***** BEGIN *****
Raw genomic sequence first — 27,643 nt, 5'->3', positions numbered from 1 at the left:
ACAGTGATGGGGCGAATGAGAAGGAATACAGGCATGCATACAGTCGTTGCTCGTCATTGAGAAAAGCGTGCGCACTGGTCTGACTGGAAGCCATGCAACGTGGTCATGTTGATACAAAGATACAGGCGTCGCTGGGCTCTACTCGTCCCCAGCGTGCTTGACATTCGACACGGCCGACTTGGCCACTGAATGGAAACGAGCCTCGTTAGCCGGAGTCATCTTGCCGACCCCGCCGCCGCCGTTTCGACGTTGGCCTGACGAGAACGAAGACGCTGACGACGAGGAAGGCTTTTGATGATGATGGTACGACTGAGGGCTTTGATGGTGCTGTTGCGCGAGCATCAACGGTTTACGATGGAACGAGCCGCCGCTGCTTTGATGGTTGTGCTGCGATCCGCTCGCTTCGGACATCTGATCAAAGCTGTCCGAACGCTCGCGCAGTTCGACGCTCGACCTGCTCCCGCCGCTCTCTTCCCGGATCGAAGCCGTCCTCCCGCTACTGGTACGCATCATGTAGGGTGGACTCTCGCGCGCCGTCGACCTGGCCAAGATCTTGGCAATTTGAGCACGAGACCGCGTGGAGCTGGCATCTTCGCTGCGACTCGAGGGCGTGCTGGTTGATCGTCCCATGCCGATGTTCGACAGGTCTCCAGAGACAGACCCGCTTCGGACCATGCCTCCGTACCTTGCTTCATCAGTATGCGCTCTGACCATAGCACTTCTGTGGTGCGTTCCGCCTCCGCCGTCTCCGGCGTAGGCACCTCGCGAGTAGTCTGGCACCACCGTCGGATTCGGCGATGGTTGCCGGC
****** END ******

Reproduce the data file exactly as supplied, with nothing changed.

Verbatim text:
Raw genomic sequence first — 27,643 nt, 5'->3', positions numbered from 1 at the left:
ACAGTGATGGGGCGAATGAGAAGGAATACAGGCATGCATACAGTCGTTGCTCGTCATTGAGAAAAGCGTGCGCACTGGTCTGACTGGAAGCCATGCAACGTGGTCATGTTGATACAAAGATACAGGCGTCGCTGGGCTCTACTCGTCCCCAGCGTGCTTGACATTCGACACGGCCGACTTGGCCACTGAATGGAAACGAGCCTCGTTAGCCGGAGTCATCTTGCCGACCCCGCCGCCGCCGTTTCGACGTTGGCCTGACGAGAACGAAGACGCTGACGACGAGGAAGGCTTTTGATGATGATGGTACGACTGAGGGCTTTGATGGTGCTGTTGCGCGAGCATCAACGGTTTACGATGGAACGAGCCGCCGCTGCTTTGATGGTTGTGCTGCGATCCGCTCGCTTCGGACATCTGATCAAAGCTGTCCGAACGCTCGCGCAGTTCGACGCTCGACCTGCTCCCGCCGCTCTCTTCCCGGATCGAAGCCGTCCTCCCGCTACTGGTACGCATCATGTAGGGTGGACTCTCGCGCGCCGTCGACCTGGCCAAGATCTTGGCAATTTGAGCACGAGACCGCGTGGAGCTGGCATCTTCGCTGCGACTCGAGGGCGTGCTGGTTGATCGTCCCATGCCGATGTTCGACAGGTCTCCAGAGACAGACCCGCTTCGGACCATGCCTCCGTACCTTGCTTCATCAGTATGCGCTCTGACCATAGCACTTCTGTGGTGCGTTCCGCCTCCGCCGTCTCCGGCGTAGGCACCTCGCGAGTAGTCTGGCACCACCGTCGGATTCGGCGATGGTTGCCGGC